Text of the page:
A Question of Character

The greatest leader forgets himselfAnd attends to the development of others. Good leaders support excellent workers. Great leaders support the bottom ten percent. Great leaders know that The diamond in the rough Is always found "in the rough...

Through extensive work with Greenleaf, Larry Spears (who edited Reflections on Leadership: How Robert K. Greenleaf's Theory of Servant-Leadership Influenced Today's Top Management Thinkers and Insights on Leadership: Service, Stewardship, Spirit, and Servant-Leadership) identified 10 characteristics that describe the essence of a servant leader: listening, empathy, healing, awareness, persuasion, conceptualization, foresight, stewardship, commitment to the growth of others and building community. To understand the concept's applications to the fire service, and specifically to an individual fire department, we must first understand how Rich and Joanne came to an understanding of servant leadership. Let's first look at their backgrounds.

Rich has been with Osceola County Fire Rescue since 2005, starting as deputy chief of administration. In April 2008 he was named director/fire chief. Previously, he was assistant chief with the Darien-Woodridge Fire District in Illinois. He has 20 years of fire service experience and holds multiple firefighting certifications. Joanne has been a licensed mental health counselor since 1993. She has worked in the local mental health facility in Osceola County, in the school district as a behavior specialist and at the Rader Institute at Charter Hospital for Eating Disorders. She speaks internationally on a variety of topics related to mental health and personal growth. In 1995, she opened Turning Point Counseling/Consulting in St. Cloud, FL. Her practice treats clients with mental health and substance-abuse issues.

Fostering Leadership

I asked Rich to share the growth of Osceola County Fire Rescue and the impetus behind servant leadership:

"Osceola County Fire Rescue is in its 19th year of service to the community. During that time, the department has had eight fire chiefs. It has also grown from a department with fewer than 50 firefighters to more than 300. That growth has resulted in a very young leadership and firefighting force. Currently, one-third of the department has fewer than three years of experience. Mentoring and building leaders within the department had been underway for the past several years, starting with the visionary leadership of the former fire chief, F.R. Montes de Oca. His efforts built the foundation for our current programs. Servant leadership is a logical step in the continued development of leadership within the department. It builds upon simple concepts that value employees.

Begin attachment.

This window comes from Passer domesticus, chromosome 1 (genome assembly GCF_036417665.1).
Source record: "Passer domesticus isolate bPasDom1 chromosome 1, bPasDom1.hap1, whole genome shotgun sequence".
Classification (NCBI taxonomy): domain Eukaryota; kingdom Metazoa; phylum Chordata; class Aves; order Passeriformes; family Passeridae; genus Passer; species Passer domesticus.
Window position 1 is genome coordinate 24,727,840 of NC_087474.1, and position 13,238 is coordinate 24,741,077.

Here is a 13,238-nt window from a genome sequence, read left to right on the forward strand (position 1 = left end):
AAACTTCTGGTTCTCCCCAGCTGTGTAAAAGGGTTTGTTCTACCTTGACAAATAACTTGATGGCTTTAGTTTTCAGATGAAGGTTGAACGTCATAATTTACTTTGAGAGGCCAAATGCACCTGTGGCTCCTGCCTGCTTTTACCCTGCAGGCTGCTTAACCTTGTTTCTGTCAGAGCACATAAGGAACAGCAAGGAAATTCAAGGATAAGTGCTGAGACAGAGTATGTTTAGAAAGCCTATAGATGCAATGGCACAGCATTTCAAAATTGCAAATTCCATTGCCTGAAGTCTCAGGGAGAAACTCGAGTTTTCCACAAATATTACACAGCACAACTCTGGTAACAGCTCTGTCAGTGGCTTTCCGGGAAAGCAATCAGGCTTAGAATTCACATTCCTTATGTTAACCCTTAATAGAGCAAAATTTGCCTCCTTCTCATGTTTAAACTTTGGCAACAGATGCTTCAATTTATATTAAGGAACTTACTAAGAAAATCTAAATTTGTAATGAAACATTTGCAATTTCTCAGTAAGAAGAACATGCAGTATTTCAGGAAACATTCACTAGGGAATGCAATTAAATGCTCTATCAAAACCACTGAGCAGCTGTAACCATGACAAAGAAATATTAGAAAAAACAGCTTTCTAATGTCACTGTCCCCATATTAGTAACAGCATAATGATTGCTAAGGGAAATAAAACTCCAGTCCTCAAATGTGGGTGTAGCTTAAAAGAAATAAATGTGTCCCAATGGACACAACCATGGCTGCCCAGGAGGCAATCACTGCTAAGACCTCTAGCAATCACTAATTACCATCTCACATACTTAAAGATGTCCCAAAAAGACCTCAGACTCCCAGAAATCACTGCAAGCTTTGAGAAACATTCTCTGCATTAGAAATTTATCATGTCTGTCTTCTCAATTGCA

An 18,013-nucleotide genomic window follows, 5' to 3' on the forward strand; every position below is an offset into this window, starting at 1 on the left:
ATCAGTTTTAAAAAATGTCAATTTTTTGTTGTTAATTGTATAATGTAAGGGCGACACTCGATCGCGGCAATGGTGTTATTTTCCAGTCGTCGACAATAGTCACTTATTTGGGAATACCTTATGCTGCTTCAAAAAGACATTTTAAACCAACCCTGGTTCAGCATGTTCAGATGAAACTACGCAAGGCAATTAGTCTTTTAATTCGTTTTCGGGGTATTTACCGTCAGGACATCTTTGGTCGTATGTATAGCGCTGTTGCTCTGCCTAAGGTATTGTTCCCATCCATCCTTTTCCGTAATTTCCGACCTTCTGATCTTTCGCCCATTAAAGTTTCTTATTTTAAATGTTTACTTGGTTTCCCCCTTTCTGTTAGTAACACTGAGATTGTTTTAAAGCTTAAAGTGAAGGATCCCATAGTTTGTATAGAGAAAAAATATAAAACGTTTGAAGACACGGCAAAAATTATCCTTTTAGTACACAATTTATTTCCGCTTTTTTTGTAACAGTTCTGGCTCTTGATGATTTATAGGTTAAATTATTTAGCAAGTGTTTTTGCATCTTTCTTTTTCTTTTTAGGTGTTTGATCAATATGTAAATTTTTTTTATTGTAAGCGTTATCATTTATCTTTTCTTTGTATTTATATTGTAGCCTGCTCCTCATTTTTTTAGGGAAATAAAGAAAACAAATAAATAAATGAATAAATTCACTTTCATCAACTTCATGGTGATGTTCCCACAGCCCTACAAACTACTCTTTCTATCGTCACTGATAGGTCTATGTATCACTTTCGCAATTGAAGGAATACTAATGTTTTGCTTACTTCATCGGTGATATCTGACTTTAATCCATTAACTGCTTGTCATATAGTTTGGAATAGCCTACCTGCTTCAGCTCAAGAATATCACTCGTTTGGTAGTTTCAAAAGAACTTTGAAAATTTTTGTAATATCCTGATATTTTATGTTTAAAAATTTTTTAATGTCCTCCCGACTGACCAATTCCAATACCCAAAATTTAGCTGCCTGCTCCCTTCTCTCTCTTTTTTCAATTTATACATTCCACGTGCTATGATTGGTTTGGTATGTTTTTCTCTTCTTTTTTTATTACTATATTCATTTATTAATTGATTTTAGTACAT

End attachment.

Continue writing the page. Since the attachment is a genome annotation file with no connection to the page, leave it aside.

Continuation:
"Developing a work environment in which employees feel engaged, empowered and passionate about their employment is the goal for every leader. A recent Gallup poll found that only 29% of the American workforce feels engaged in their work; meaning they work with passion and have a profound connection to their company. They drive innovation and move the organization forward. By comparison, 56% of the workforce said they are not engaged in their work; meaning they are putting in their time, but not their energy or passion. Many in the latter category feel they are not valued or not empowered to provide innovation.

"How can leaders and managers change these conditions and engage employees to bring about passion for their job? The answer is in how we care for and manage those we lead. Fire Rescue has recently begun the process of changing its leadership style in order to meet the needs of those we serve from residents to employees. This style of leadership is referred to as servitude leadership. It is a style of leadership that fosters an environment of empowerment; that moves decisions towards those closest to the results, and most importantly values the employee. The tenets of servitude leadership are simple."

The chief noted that leaders must first realize they are responsible for those they lead; not just their work behavior, but also their working environment. To be successful leaders, they must serve those in their charge. "This type of leadership turns the typical hierarchal pyramid upside down," Rich continued. "In the case of Osceola County Fire Rescue, the resident is at the top since they are the first-line citizen we serve. Our firefighters are at the next level, followed by each successive rank until chief/director. The chief/director's job is to carry out the mission for the residents by ensuring each rank has the tools, skills, abilities and environment to be successful. In essence, each rank should lift up the next level in order to reach ultimate success; or in this case the highest level of service to the residents. Companies from Nordstrom to the United States Marine Corps are embodying this hierarchal concept."